Sony launched the E-Reader in the early 90's with the Data Discman. (I distinctly recall seeing it in the store and saying "Cha-yea-right. Who's going to read books on a screen?" This is why I am not living on my own private island. That and I never met Richard Branson.) You would think Sony would own the market, but some key choices put Amazon on top. (I'll get to all that when we talk Kindle.) The Sony PRS-505 has held up as the gold standard for E-Reading. Despite being replaced by multiple updated units, the 505 still commands roughly $100 USD on ebay. Consider it the fetish piece of current e-readers. While a generation behind the most current e-ink screens the 505 offers a reading experience close to a printed mass market book. (Let's not kid ourselves, some of those paper pages are downright fuzzy). This was the first e-reader with a high enough resolution to make me consider jumping into the e-book world. From a design perspective, this is the Mercedes to other e-reader's Yugo. Brushed metal cases are well fitted with smooth and responsive buttons. The two memory card slots (I have a 4 GB SD card in mine) are nicely recessed to avoid trapping dirt. The 505 can be finicky on occasion - mine has crashed twice. Both times a hard reset brought it back, but without connectivity a hard reset means waiting until you can access your computer to reload your books.
Here is the 505's Achilles Heel - The Loading of Books. Angela James of Carina Press has been open on Twitter about the Sony Reader Store software refusing to install on her Mac. A major editor for the ebook only branch of a major publishing firm can't use your software? That's a (major) problem. When I obtained my 505 it didn't support Mac. We had some growing pains at first. After the Mac update, it was pretty smooth. I don't find the Reader Store software particularly versatile. I found myself switching to Calibre for file management. (Let's make file management it's own entry, since that is like, omgsoboringIwanttodie and all. For the purposes of these posts you have DRM free files that you maintain with Calibre. Ok? Ok.) The Sony 505 requires a USB connection and the ability to navigate (with DRM) Adobe, the Sony Reader Store, and basic file loading. This won't work for your 87 year old grandmother who pounds on the keys wondering why the laptop won't change the television channels. (Not your grandma. She could totally sudo my root tree, I give you that. Some other dude's grandma. My bad.) Without DRM, it's plugging the 505 into your computer and having Calibre feed it lots of yummy noms. Until the memory runs out.
The PRS-505 has the attention span of, well, me. You're going to need that SD card. Once you are using an SD card any category of books (ie tags you've given your files - like That Junk My Sister Reads or Books Where Everyone Dies And I Cry A Lot) that is also being used by a book in your main memory will duplicate itself. This means you will have 3 books in Super Hawt Reads About Puppies listed and right below that the same category will have 1 book listed. This is crazy annoying when your partner opens the collection labeled Here Is YOUR Stuff On MY Reader Because YOU Keep Saying You Don't Want One LOSER and complains they can't find the book they just loaded. (Pro-Tip: It's in the collection on the next page, the one with the same name.) An easy workaround is to give up the storage in the main memory and put all your books on the SD card. Do not fiddle with the SD card. If you lose it on the bus and find yourself stuck in traffic without any books in the main memory you will cry silent tears of regret. People will think you're the crazy homeless person that rides all day and drop nickels in your tote bag. It won't help.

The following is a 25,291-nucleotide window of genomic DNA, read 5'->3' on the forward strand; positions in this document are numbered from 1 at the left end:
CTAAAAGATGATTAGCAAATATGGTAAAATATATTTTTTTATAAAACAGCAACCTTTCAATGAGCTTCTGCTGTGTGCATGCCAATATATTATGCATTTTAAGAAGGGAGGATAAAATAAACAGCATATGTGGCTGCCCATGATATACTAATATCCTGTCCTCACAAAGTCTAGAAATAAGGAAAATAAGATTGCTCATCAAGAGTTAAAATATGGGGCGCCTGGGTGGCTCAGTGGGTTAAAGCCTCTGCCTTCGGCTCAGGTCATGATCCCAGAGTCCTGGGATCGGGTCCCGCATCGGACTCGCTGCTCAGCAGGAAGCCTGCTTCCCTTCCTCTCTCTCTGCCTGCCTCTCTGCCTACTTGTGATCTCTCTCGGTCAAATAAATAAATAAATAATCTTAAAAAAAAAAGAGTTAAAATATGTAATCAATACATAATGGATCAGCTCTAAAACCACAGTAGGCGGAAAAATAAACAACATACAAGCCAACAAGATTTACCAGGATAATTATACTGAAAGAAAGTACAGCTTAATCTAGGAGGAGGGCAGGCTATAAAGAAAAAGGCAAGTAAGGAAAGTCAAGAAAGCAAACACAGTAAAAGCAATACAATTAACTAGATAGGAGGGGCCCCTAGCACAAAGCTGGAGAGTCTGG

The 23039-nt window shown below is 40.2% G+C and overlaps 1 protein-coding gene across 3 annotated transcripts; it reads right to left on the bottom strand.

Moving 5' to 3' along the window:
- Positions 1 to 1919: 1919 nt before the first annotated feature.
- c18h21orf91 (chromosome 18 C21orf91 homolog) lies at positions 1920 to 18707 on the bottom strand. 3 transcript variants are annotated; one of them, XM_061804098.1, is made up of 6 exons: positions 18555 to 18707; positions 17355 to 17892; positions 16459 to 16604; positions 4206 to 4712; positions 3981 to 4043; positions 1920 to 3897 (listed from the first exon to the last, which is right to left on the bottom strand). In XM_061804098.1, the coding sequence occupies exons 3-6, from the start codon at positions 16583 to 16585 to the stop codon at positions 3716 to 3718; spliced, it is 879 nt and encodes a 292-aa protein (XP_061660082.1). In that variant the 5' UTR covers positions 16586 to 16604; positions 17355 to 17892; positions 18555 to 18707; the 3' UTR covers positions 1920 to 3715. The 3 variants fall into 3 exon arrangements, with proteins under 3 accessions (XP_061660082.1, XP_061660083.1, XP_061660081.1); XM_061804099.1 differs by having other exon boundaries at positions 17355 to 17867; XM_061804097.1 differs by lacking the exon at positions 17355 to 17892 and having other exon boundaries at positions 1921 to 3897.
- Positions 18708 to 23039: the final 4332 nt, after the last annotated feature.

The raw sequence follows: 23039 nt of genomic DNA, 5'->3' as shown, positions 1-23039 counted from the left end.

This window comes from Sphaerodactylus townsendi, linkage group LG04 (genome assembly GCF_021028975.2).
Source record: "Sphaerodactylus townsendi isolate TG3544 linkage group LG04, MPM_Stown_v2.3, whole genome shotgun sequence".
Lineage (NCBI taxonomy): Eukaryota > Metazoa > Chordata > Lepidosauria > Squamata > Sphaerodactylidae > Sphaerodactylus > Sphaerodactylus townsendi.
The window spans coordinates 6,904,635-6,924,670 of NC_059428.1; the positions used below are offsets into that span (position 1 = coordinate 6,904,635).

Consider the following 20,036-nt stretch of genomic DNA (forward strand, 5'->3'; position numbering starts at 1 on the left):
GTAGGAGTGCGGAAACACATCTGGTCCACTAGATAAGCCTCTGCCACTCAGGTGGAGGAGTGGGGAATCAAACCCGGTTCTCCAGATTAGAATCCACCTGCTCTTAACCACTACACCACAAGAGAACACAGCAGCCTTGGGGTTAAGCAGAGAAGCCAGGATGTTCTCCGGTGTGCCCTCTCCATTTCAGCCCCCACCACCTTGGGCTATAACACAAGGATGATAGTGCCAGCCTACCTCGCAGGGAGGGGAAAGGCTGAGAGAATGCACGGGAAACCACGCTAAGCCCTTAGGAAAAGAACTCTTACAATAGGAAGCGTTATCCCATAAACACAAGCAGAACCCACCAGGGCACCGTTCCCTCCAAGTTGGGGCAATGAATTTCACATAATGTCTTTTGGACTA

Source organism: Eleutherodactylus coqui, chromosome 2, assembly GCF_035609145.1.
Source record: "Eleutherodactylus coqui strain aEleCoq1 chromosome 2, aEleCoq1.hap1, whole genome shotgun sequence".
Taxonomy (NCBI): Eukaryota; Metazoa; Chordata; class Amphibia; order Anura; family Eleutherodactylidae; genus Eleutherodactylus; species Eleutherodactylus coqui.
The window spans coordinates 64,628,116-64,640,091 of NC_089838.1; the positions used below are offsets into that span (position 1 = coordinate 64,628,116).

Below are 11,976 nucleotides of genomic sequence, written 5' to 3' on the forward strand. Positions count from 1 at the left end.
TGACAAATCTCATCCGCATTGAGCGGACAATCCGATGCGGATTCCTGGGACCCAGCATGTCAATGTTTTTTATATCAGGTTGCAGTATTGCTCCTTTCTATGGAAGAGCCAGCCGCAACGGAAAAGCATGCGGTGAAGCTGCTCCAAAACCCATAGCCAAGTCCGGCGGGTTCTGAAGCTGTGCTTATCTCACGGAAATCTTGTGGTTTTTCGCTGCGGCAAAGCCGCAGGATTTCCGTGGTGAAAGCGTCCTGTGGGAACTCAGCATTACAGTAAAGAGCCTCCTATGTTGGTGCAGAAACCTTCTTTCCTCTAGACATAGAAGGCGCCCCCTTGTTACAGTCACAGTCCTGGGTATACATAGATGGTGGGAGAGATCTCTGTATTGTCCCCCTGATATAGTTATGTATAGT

Ok, so we've loaded our 505 via USB cable from the computer, we've checked out our library books or purchased them from a friendly e-pub seller near us, we've organized them into easy to find collections and tossed a few pictures onto the 505 for custom screen saver action. Now what? Now nothing. You're done. The battery life on this thing is insane. You can charge the PRS-505 roughly once a month (sometimes less) via the USB cable or a wall charger. Sony sold a charger for way too much money so I use a third party PSP wall charger that works perfectly. I've dropped it, set things on it, tossed it to rattle around the bottom of my purse and handed it off to my kids. The text navigation is easy to use and the learning curve ends with Get My Freaking Books To Open Class (also called DRM 101). It's workhorse nature is why the 505 lives on after it's been taken out to pasture and shot as a product line. This is a well designed reliable reader. So why did I kick it to the curb? (Ok, the tween's backpack, but still.) Stay Tuned.
Points of Awesome
- Expandable Memory
- Long Battery Life
- Intuitive Controls
- Many Public Libraries Support Format
- Beautiful Design
- Decent Page Refresh Time
Points of Bummer
- Must Be At Computer To Load
- Requires Adobe
- No WiFi / 3G Support
- Internal Memory Small
- Loading From The SD Card Slower
- Discontinued Product
Tomorrow - iPod or iPad?
Saturday - The Sony PRS-350 & T-1 Thoughts
Sunday - Kindle, All That Or What?
Monday - So What Do I Buy?
Tuesday - Why Calibre?